Mr. Meyers's first argument hinges on the ALJ's finding no basis for reopening Mr. Meyers's 1997 Title XVI application. (Tr. 11). He alleges a violation of his “federal constitutional privilege right to subpoena duces tecum of records” from his 1997 SSI filing because he “was not afforded a disability investigation…nor allowed to appeal.” [ECF Nos. 25, 26]. Mr. Meyers's claim is entitled to liberal construction due to his pro se status. See Haines v. Kerner, 404 U.S. 519, 520 (1972) (holding that allegations in a pro se complaint should be evaluated less stringently than formal pleadings drafted by lawyers). Thus, this Court construes Mr. Meyers's argument as alleging a constitutional due process violation. However, this Court lacks jurisdiction to hear this argument.

         Under the Social Security regulations, the agency may reopen a final decision on an SSI claim within twelve months for any reason. 20 C.F.R. § 416.1488(a). After twelve months, an SSI decision may be reopened within two years for “good cause, ” including if “new and material evidence is furnished, ” if a clerical error was made, or if the evidence considered in making the decision shows, on its face, that an error was made. 20 C.F.R. §§ 416.1488(b), 416.1489. After two years, an SSI decision may be reopened if the decision was obtained by fraud or “similar fault, ” determined by considering any “physical, mental, educational, or linguistic limitations” that the claimant may have had at the time. 20 C.F.R. § 416.1488(c).

         An agency's decision not to reopen a prior, final benefits decision is discretionary and does not constitute a final decision of the Secretary that is subject to judicial review. Califano v. Sanders, 430 U.S. 99, 107-09 (1977). The Supreme Court noted an exception to this bar on judicial review when “colorable constitutional claims” are at issue. Id. at 109. The Fourth Circuit has recognized this exception when a pro se claimant's mental illness prevented the claimant from understanding the agency procedures involved in appealing a denial of a claim. See Shrader v. Harris, 631 F.2d 297, 302 (4th Cir. 1980). To qualify under this exception, a claimant “must present prima facie evidence of incompetency, ” and such evidence must be presented “at the time that [claimant's] initial claim was rejected.” Id.; Brown v. Harris, 669 F.2d 911, 913 (4th Cir. 1981).

         While the record is replete with evidence that Mr. Meyers has suffered from various mental conditions since 2005, there is no evidence on the record that he was incompetent in 1997 when he filed for SSI. Indeed, Mr. Meyers himself only alleges a disability onset date of September 13, 2005. (Tr. 97). As the Fourth Circuit made clear in Shrader and Brown, to qualify for judicial review under the constitutional exception, a claimant must put forth “prima facie evidence” of incompetency at the time of the claimant's initial rejection. Shrader, 631 F.2d at 302; Brown, 669 F.2d 911 at 913. The ALJ did not find a basis to reopen Mr. Meyers's 1997 Title XVI application. (Tr. 11). Without any evidence on the record indicating that Mr. Meyers suffered from mental conditions or was incompetent at the time of his 1997 filing, this Court cannot review the ALJ's finding because it is not a final decision subject to judicial review, nor does it fall within the constitutional exception. See Shrader, 631 F.2d at 302; Brown, 669 F.2d 911 at 913.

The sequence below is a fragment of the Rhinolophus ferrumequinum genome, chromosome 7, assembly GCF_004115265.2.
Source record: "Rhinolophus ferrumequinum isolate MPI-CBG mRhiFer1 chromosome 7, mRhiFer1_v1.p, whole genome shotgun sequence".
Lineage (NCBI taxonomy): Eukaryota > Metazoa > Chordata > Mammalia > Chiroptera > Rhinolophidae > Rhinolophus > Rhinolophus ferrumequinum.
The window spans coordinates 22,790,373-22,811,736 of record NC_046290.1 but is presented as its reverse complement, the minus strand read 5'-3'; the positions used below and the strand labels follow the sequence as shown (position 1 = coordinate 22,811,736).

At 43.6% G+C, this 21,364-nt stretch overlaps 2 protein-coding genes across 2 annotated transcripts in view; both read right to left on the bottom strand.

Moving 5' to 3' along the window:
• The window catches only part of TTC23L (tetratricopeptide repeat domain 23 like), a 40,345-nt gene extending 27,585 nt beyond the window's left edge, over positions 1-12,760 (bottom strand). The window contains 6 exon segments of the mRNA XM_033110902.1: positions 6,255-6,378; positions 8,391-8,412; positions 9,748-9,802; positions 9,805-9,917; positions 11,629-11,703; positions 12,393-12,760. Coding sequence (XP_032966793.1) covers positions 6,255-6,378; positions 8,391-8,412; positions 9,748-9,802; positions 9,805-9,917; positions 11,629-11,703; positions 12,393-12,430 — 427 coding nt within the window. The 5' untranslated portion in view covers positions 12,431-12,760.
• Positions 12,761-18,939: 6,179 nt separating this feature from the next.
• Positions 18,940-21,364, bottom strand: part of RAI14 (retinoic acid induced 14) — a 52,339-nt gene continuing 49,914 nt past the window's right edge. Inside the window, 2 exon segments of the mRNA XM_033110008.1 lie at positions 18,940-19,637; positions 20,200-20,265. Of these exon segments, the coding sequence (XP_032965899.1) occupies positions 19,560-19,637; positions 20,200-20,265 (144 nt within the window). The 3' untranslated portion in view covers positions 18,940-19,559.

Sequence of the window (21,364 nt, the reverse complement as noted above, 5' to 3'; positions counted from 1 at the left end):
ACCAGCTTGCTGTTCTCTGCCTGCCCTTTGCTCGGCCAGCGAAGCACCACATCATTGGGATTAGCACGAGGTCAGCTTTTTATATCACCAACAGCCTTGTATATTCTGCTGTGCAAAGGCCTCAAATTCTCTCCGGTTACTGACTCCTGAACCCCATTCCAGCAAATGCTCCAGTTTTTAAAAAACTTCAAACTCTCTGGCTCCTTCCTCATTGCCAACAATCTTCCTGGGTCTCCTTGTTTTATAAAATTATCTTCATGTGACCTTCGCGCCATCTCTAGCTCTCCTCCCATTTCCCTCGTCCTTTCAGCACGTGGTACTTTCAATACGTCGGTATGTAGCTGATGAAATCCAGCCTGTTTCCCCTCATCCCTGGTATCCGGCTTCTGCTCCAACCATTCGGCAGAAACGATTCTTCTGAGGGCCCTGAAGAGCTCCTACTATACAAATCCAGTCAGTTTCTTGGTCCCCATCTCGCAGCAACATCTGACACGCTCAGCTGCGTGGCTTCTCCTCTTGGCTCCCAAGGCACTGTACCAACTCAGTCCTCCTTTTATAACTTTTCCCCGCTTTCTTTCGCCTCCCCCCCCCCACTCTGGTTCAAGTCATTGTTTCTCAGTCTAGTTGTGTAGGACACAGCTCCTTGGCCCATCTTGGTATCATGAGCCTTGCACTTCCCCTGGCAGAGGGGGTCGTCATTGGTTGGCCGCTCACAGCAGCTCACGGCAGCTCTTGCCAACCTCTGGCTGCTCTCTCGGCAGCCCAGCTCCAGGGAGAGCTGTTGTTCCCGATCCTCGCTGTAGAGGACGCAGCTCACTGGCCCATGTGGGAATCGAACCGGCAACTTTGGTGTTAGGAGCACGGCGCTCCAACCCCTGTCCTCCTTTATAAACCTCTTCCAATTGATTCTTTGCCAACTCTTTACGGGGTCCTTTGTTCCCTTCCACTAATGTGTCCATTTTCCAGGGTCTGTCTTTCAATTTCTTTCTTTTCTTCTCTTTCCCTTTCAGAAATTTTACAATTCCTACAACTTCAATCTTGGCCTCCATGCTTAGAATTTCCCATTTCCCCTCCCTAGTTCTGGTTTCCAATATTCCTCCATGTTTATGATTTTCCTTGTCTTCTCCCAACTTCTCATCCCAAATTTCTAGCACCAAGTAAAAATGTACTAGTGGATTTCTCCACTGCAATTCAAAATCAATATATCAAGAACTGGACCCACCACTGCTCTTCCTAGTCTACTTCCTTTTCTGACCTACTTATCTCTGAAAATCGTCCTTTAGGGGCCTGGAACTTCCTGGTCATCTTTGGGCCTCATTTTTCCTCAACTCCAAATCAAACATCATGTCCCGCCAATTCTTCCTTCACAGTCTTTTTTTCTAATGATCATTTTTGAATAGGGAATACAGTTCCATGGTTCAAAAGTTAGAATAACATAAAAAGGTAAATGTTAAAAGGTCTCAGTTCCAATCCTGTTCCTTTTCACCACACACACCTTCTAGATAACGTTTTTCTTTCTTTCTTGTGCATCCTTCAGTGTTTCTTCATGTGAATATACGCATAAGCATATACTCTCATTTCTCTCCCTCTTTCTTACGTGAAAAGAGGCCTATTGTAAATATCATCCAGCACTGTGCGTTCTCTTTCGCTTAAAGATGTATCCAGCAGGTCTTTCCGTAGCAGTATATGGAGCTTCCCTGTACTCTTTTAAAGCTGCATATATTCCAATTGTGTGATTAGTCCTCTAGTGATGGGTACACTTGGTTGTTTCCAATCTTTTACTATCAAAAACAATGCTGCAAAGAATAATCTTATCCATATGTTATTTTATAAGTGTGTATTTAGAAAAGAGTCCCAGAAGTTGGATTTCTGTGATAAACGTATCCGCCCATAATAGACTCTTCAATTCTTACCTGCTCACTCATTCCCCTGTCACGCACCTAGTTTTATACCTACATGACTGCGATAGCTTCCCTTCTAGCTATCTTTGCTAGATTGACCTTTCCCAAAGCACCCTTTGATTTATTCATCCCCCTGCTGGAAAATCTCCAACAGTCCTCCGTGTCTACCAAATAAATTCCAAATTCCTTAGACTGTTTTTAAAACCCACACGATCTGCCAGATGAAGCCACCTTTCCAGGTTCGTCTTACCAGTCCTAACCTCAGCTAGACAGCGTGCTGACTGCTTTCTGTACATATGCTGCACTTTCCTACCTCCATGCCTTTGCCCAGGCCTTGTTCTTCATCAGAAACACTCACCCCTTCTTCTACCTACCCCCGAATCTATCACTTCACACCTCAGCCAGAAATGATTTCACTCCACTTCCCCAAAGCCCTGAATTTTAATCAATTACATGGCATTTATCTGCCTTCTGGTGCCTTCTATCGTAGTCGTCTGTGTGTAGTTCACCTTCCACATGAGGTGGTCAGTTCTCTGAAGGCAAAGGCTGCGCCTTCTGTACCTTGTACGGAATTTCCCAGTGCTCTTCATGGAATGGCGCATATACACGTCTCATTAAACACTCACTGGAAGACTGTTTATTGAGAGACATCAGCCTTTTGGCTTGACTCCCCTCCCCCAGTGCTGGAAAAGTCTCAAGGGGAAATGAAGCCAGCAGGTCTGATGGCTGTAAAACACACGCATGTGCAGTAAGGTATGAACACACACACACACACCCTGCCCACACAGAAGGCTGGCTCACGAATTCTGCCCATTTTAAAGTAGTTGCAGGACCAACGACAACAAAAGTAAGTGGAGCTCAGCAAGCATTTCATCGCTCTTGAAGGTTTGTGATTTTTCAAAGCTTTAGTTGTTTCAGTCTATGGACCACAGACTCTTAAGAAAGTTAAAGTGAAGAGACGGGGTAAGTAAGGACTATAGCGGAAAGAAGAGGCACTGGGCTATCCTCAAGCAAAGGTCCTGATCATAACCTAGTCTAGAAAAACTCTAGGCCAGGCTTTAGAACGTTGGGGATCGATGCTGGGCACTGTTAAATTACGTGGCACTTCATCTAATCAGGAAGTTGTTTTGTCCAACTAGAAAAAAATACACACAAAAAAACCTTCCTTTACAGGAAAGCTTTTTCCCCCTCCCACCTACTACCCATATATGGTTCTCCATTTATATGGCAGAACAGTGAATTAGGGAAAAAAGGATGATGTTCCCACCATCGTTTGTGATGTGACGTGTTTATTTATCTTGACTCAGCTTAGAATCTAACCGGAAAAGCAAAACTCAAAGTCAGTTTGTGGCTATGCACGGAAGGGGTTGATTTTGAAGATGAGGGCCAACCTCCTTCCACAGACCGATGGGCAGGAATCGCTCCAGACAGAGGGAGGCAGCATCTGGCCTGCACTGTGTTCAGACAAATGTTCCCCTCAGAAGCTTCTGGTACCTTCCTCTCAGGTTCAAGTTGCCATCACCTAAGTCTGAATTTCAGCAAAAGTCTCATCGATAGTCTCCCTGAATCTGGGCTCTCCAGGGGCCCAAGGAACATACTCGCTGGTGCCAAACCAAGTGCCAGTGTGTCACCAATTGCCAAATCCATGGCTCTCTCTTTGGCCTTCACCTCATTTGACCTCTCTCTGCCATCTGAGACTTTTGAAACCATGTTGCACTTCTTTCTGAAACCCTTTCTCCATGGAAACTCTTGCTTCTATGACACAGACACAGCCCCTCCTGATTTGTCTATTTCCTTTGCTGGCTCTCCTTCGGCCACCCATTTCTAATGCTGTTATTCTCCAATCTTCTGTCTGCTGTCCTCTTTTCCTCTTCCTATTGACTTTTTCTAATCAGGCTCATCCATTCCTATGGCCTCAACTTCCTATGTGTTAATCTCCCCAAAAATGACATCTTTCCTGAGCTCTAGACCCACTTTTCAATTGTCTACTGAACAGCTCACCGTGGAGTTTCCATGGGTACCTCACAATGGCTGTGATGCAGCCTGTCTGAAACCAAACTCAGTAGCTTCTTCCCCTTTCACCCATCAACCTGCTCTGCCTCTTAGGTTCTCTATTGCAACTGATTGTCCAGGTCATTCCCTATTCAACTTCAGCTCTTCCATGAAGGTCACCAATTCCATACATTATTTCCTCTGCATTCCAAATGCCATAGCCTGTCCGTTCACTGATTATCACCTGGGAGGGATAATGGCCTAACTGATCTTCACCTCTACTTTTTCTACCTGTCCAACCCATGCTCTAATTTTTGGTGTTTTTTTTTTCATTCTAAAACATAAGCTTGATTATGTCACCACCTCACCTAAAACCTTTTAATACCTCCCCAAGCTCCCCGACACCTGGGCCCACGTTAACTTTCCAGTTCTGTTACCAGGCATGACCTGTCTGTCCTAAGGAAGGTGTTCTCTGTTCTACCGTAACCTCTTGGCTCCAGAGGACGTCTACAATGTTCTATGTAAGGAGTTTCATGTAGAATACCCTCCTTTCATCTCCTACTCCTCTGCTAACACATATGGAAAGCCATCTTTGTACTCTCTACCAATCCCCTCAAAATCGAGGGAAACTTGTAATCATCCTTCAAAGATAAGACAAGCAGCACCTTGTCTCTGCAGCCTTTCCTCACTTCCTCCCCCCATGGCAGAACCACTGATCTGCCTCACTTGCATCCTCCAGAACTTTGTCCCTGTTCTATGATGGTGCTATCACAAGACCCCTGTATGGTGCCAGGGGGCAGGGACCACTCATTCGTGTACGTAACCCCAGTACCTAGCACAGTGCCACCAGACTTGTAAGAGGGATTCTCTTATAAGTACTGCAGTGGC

Mr. Meyers's second argument is also outside the scope of this Court's jurisdictional authority. The parties do not dispute the ALJ's finding that Mr. Meyers was disabled as of the protective filing date. However, an SSI claimant is not entitled to receive SSI payments for any month during which he is an inmate of a public institution. 42 U.S.C. § 1382(e)(1)(A); 20 C.F.R. §§ 416.201, 416.211, 416.1325. Mr. Meyers testified that he was incarcerated from February 1, 2012, through the date of the administrative hearing, March 26, 2014. (Tr. 27-29). Mr. Meyers remains incarcerated at Red Onion State Prison in Virginia. [ECF No. 25]. Thus, the ALJ properly found that the only period for which Mr. Meyers could be entitled to SSI payments is from his protective filing date of October 14, 2011, through the date of his incarceration on February 1, 2012.[2] (Tr. 18). The ALJ further instructed the SSA to confirm Mr. Meyers's dates of incarceration and to determine whether and for what time period Mr. Meyers was entitled to payment. (Tr. 18). In compliance with the ALJ's instructions, the SSA calculated that Mr. Meyers was entitled to $1, 829.36 in back payments for the period of November 2011 through February 2012. [ECF No. 1-1]. Mr. Meyers seeks to challenge the amount of SSI benefits he was awarded for the November 2011 to February 2012 period. Specifically, he argues that he should be reimbursed $229.00 of monthly deductions from his awarded SSI benefits.

         The ALJ's 2014 decision finding Mr. Meyers disabled and directing the SSA to calculate the appropriate payments is the only decision subject to review by this Court. Therefore, the amount of the payments subsequently calculated by the SSA, including any deductions deemed appropriate, is not subject to this Court's review because it does not constitute a final decision of the Commissioner made after a hearing. See 42 U.S.C. ยง 405(g). Any issue Mr. Meyers ...